Morning Must Reads: January 23

In the News: U.S. accuses security check firm of fraud, Clinton foes file FEC complaint, why social mobility is still a dream, and what's prettier in print

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Mark Wilson / Getty Images

The early morning sun rises behind the US Capitol Building in Washington, DC.

  • With ‘Virginia Way’, State Thought it Didn’t Need Rules [NYT]
  • U.S. Accuses Security Background Check Firm of Fraud [WSJ]
  • “Treasury Secretary Jack Lew has told Congress the U.S. will run out of accounting gimmicks to keep financing the government in late February, setting the stage for another debt-ceiling standoff slightly earlier than expected.” [TIME]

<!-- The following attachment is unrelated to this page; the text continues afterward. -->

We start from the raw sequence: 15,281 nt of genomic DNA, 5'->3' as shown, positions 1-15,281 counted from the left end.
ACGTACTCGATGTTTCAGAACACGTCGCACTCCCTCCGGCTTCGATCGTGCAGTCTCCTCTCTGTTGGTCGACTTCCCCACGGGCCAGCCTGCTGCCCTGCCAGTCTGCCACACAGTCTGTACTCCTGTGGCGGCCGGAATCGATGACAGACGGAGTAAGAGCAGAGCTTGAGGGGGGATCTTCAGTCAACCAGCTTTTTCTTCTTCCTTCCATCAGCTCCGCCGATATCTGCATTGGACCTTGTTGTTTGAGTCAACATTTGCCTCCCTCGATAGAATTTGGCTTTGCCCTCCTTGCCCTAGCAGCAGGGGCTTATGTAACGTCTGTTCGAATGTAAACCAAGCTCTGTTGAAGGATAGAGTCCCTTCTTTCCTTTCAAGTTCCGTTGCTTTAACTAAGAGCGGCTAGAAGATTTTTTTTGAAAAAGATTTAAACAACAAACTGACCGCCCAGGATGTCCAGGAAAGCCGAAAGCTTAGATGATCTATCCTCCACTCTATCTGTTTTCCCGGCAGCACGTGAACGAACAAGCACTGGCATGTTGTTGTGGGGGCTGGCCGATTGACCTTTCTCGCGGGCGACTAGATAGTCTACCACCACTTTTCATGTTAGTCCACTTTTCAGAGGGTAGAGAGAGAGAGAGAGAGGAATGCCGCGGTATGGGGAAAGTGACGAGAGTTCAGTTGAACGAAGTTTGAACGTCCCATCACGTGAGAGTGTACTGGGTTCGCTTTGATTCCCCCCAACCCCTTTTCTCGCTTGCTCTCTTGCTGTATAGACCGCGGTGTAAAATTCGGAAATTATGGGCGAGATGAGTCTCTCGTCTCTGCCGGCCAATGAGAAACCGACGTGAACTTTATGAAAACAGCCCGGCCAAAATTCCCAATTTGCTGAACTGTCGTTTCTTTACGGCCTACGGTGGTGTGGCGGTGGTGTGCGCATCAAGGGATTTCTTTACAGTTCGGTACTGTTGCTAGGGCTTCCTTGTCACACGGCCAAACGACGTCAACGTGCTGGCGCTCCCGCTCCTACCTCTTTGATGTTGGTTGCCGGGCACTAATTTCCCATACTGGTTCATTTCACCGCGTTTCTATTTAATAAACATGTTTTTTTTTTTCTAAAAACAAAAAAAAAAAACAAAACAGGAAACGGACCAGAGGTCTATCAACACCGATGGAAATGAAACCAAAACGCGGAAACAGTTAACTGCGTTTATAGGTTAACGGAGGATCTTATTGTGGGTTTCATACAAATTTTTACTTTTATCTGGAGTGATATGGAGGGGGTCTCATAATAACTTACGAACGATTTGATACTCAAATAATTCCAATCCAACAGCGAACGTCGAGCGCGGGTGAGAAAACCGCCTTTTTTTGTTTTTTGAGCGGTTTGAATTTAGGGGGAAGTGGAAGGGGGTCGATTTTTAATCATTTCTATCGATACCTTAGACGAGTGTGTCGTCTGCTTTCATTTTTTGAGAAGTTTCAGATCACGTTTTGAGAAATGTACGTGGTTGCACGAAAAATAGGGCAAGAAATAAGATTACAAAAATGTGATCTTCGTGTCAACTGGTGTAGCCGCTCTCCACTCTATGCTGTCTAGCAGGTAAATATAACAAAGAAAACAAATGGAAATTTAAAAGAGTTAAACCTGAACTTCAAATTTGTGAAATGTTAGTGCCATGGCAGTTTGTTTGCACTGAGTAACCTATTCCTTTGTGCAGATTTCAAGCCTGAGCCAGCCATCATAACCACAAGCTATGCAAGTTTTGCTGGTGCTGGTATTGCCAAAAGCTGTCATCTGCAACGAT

• The GOP Can’t Win as a Party of War in 2014 [The Atlantic]
  • “Even though social movements have delivered better career opportunities for women and minorities and government grants have made college more accessible, one thing has stayed constant: If you are growing up poor today, you appear to have the same odds of staying poor in adulthood that your grandparents did.” [Washington Post]
  • Hillary Clinton Foes Files FEC Complaint [Politico]
  • GOP Cracks Down on 2016 Primary Calendar [National Journal]
  • Lankford to Conservative Groups: “I’m not their enemy” [Roll Call]
  • Virginia to Fight Ban on Same-Sex Marriage [Washington Post]
  • “An independent federal privacy watchdog has concluded that the National Security Agency’s program to collect bulk phone call records has provided only “minimal” benefits in counterterrorism efforts, is illegal and should be shut down.” [NYT]

Prettier in Print